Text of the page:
The New Year’s Day tradition of eating black-eyed peas for luck and greens to ensure a sound financial future rises to the level of superstition for some. Whether it’s a habit you enjoy since it’s a tasty combination, or you truly believe your fortune won’t be as good in the coming year if you don’t, one thing is certain: throwing out any leftover greens and the liquid they cooked in would be akin to throwing away money and is far worse than forgetting to make them in the first place on January 1. It’s a sin, really.
I haven’t always felt so strongly about this though. In fact, I have a confession to make, one that may bring an angry, gingham-clad, magnolia-scented mob to my door demanding I hang my head in shame and relinquish my “Southerner” card.
Until a few years ago, I didn’t know what potlikker was.
In the hopes that at least a few of you don’t know either, I’ll explain. No, potlikker does not refer to that family member who constantly sticks their spoon (or finger!) in whatever’s cooking to give it a taste. And it’s not a nickname for the kid who always begs to lick the cake batter or icing out of the bowl. Potlikker is the vitamin-rich broth left over after slow-cooking turnip or collard greens. The odd name is Southern-speak for pot liquor. You’ll also see it spelled as two words: Pot likker.
How I escaped this knowledge is no mystery. My grandmother was always cooking up a “mess of greens” (and homemade chow chow to go with them), and while I greedily gobbled up pretty much everything else that came out of her kitchen, when I heard the word “collards,” I made myself scarce. Everyone else in the house would be lined up at the stove, fingers impatiently tapping their plates as they waited to get their serving of greens. I was as uninterested as they were excited. As far as I was concerned, cooked collards looked like the slimy stuff floating around the edges of my granddad’s catfish ponds. No thanks.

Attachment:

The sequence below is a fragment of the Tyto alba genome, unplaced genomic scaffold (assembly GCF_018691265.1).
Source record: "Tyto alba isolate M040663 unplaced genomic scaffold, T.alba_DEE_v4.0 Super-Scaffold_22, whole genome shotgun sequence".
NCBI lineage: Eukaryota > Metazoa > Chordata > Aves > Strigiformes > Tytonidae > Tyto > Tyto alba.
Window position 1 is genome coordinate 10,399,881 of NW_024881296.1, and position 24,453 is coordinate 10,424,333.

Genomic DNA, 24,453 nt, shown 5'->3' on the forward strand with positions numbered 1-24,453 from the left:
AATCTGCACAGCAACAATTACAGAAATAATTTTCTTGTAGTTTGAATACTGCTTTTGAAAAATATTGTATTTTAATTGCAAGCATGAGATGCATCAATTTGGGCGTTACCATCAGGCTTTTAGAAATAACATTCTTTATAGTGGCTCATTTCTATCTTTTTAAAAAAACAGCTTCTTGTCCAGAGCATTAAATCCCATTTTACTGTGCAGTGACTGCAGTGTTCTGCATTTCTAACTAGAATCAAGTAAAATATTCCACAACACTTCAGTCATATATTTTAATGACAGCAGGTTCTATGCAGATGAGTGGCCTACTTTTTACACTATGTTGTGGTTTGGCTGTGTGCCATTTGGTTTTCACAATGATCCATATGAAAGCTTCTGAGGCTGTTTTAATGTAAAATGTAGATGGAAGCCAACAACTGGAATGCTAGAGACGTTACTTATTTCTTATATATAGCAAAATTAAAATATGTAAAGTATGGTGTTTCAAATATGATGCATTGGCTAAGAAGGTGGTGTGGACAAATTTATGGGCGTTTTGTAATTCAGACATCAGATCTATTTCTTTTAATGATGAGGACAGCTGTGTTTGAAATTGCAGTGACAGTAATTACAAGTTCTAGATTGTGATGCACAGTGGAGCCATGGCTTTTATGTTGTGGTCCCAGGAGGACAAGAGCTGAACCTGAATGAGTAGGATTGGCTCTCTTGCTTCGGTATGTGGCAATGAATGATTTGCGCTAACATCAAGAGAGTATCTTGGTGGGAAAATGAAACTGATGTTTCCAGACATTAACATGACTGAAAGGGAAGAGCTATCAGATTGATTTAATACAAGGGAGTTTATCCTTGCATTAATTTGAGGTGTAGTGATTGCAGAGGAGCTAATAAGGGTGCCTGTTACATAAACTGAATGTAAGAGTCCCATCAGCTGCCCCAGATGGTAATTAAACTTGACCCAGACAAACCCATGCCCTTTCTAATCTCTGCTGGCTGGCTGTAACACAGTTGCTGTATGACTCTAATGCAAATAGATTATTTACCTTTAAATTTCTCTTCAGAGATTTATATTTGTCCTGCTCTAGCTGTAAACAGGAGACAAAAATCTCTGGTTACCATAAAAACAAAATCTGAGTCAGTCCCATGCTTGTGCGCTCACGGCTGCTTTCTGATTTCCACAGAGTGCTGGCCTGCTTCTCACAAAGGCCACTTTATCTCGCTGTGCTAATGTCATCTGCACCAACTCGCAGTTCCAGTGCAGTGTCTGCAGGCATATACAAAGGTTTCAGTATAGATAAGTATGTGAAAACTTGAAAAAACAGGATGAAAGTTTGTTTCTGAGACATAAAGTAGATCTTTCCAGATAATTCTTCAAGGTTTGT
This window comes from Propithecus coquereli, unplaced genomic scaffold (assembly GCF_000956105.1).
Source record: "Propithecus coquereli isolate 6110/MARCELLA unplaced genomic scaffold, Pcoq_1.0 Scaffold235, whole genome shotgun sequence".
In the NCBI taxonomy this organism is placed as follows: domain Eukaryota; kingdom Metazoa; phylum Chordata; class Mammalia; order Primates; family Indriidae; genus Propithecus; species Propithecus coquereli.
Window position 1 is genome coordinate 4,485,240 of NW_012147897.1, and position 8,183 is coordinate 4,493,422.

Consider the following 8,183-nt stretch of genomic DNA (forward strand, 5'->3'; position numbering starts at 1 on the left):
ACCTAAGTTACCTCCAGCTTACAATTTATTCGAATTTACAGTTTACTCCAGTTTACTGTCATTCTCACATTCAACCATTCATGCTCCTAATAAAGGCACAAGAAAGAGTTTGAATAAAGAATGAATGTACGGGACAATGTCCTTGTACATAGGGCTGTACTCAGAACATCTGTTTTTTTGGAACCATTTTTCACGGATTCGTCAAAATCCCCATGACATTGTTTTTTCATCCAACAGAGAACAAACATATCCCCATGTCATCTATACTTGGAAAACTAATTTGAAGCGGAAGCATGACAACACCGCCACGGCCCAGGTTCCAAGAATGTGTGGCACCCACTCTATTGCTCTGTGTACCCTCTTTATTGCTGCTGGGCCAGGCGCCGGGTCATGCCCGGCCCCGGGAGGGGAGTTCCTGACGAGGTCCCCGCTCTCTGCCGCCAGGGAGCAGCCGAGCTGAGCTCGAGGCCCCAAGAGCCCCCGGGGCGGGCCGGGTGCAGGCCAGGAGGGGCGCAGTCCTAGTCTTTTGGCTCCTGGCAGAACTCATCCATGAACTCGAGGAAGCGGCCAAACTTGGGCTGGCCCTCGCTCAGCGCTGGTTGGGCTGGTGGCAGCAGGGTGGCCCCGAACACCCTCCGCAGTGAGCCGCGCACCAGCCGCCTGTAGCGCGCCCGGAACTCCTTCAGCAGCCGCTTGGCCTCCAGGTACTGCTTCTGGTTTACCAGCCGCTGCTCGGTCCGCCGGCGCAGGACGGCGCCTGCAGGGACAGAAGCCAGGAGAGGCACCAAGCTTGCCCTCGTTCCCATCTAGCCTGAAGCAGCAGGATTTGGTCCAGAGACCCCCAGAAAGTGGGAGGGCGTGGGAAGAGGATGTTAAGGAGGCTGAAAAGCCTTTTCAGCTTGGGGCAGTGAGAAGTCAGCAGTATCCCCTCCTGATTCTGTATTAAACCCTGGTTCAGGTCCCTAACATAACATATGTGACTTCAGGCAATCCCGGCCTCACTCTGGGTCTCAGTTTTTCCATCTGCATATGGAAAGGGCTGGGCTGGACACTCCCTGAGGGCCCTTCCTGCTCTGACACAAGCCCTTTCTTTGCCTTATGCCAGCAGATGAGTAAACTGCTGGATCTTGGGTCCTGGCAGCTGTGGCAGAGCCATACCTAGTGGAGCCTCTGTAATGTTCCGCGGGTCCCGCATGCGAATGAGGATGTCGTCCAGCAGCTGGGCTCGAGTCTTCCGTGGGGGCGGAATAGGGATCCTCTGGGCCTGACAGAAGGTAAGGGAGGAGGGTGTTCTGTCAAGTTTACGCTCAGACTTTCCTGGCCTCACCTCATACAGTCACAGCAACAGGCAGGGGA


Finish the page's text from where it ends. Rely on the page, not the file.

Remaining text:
Today, good collard greens are near the top of my list of faves, and I know now that like so many of the best things in life, potlikker’s simplicity belies its magical properties. You can enjoy this elixir all by itself, or use it as the base for a comforting soup.
If you google “potlikker soup,” you’ll find different recipes, each as unique as the cook who created it. The only real required ingredient is the potlikker itself and some collard or turnip greens. If you’ve got left over greens in their broth, start there. If you’ve just got the broth, add some fresh greens. If you don’t have either, you can cheat and create the potlikker at the same time you’re making the soup. (See the instructions for this below the first recipe.) Just remember to save the broth next time you make greens, and you can put the soup together a little faster. (You won’t have to cook it as long to achieve its hallmark flavor.) Here’s my version:
• 1 tablespoon vegetable or canola oil
• 1 sweet onion, chopped fine
• 1 1/2 cups black-eyed peas or white beans
• 1 cup chopped potatoes
• 1 pound Conecuh sausage, cut into bite-sized pieces
• 4 cups potlikker
• 2 cups chicken or veggie broth
• 2 to 3 cups cooked greens or 6 cups fresh greens (torn or chopped roughly)
In a large Dutch oven, heat the oil and add the sausage and onions. Cook over medium-high heat until the sausage browns and the onions are softened. Add the potlikker, broth, greens, and beans and simmer for 20 to 30 minutes. If you added fresh greens, cook an additional 30–45 minutes or so to make sure they cook down.
NOTE: If you don’t have any potlikker, but you want to make this soup, you can start from scratch. Cook greens as you normally would. When they’re done, use a separate pot to follow the directions above. You could just add the sausage and beans to your cooked greens, but I like the flavor I get from browning the sausage with the onions first.
SEE ALL POTLIKKER SOUP PHOTOS HERE: